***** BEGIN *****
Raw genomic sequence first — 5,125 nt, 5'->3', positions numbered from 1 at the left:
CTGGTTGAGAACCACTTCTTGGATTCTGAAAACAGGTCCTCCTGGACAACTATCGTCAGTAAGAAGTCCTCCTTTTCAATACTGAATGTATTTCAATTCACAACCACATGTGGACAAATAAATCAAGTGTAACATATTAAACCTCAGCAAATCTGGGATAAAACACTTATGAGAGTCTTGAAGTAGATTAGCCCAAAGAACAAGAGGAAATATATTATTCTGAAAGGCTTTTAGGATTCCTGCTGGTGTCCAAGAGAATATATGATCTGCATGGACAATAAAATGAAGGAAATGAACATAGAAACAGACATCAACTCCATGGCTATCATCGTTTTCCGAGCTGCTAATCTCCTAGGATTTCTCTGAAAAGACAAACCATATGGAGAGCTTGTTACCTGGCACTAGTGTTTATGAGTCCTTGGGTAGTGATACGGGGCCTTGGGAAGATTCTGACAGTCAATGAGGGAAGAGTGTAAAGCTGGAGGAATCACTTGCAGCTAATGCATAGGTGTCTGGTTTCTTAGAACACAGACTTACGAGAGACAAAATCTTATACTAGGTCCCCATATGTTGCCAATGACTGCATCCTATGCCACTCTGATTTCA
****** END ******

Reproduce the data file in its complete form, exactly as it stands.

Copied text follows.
Raw genomic sequence first — 5,125 nt, 5'->3', positions numbered from 1 at the left:
CTGGTTGAGAACCACTTCTTGGATTCTGAAAACAGGTCCTCCTGGACAACTATCGTCAGTAAGAAGTCCTCCTTTTCAATACTGAATGTATTTCAATTCACAACCACATGTGGACAAATAAATCAAGTGTAACATATTAAACCTCAGCAAATCTGGGATAAAACACTTATGAGAGTCTTGAAGTAGATTAGCCCAAAGAACAAGAGGAAATATATTATTCTGAAAGGCTTTTAGGATTCCTGCTGGTGTCCAAGAGAATATATGATCTGCATGGACAATAAAATGAAGGAAATGAACATAGAAACAGACATCAACTCCATGGCTATCATCGTTTTCCGAGCTGCTAATCTCCTAGGATTTCTCTGAAAAGACAAACCATATGGAGAGCTTGTTACCTGGCACTAGTGTTTATGAGTCCTTGGGTAGTGATACGGGGCCTTGGGAAGATTCTGACAGTCAATGAGGGAAGAGTGTAAAGCTGGAGGAATCACTTGCAGCTAATGCATAGGTGTCTGGTTTCTTAGAACACAGACTTACGAGAGACAAAATCTTATACTAGGTCCCCATATGTTGCCAATGACTGCATCCTATGCCACTCTGATTTCA